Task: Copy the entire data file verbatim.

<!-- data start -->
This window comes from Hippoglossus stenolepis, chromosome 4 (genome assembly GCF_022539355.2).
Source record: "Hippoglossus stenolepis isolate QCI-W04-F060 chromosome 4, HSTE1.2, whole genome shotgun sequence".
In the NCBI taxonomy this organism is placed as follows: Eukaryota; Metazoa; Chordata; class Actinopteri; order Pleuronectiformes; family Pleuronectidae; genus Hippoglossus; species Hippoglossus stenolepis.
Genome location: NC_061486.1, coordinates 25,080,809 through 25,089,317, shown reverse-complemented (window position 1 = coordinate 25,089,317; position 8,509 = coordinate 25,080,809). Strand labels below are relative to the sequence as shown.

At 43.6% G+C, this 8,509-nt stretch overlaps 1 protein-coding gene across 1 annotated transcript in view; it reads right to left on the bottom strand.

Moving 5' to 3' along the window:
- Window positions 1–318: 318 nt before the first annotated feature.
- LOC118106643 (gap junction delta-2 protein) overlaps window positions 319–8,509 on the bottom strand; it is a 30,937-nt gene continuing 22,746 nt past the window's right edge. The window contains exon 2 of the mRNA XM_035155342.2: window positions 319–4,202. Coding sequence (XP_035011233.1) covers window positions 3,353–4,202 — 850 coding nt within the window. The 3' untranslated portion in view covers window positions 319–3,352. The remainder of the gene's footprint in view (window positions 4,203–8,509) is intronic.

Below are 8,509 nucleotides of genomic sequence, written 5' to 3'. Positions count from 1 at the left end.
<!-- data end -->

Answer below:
This window comes from Hippoglossus stenolepis, chromosome 4 (genome assembly GCF_022539355.2).
Source record: "Hippoglossus stenolepis isolate QCI-W04-F060 chromosome 4, HSTE1.2, whole genome shotgun sequence".
In the NCBI taxonomy this organism is placed as follows: Eukaryota; Metazoa; Chordata; class Actinopteri; order Pleuronectiformes; family Pleuronectidae; genus Hippoglossus; species Hippoglossus stenolepis.
Genome location: NC_061486.1, coordinates 25,080,809 through 25,089,317, shown reverse-complemented (window position 1 = coordinate 25,089,317; position 8,509 = coordinate 25,080,809). Strand labels below are relative to the sequence as shown.

At 43.6% G+C, this 8,509-nt stretch overlaps 1 protein-coding gene across 1 annotated transcript in view; it reads right to left on the bottom strand.

Moving 5' to 3' along the window:
- Window positions 1–318: 318 nt before the first annotated feature.
- LOC118106643 (gap junction delta-2 protein) overlaps window positions 319–8,509 on the bottom strand; it is a 30,937-nt gene continuing 22,746 nt past the window's right edge. The window contains exon 2 of the mRNA XM_035155342.2: window positions 319–4,202. Coding sequence (XP_035011233.1) covers window positions 3,353–4,202 — 850 coding nt within the window. The 3' untranslated portion in view covers window positions 319–3,352. The remainder of the gene's footprint in view (window positions 4,203–8,509) is intronic.

Below are 8,509 nucleotides of genomic sequence, written 5' to 3'. Positions count from 1 at the left end.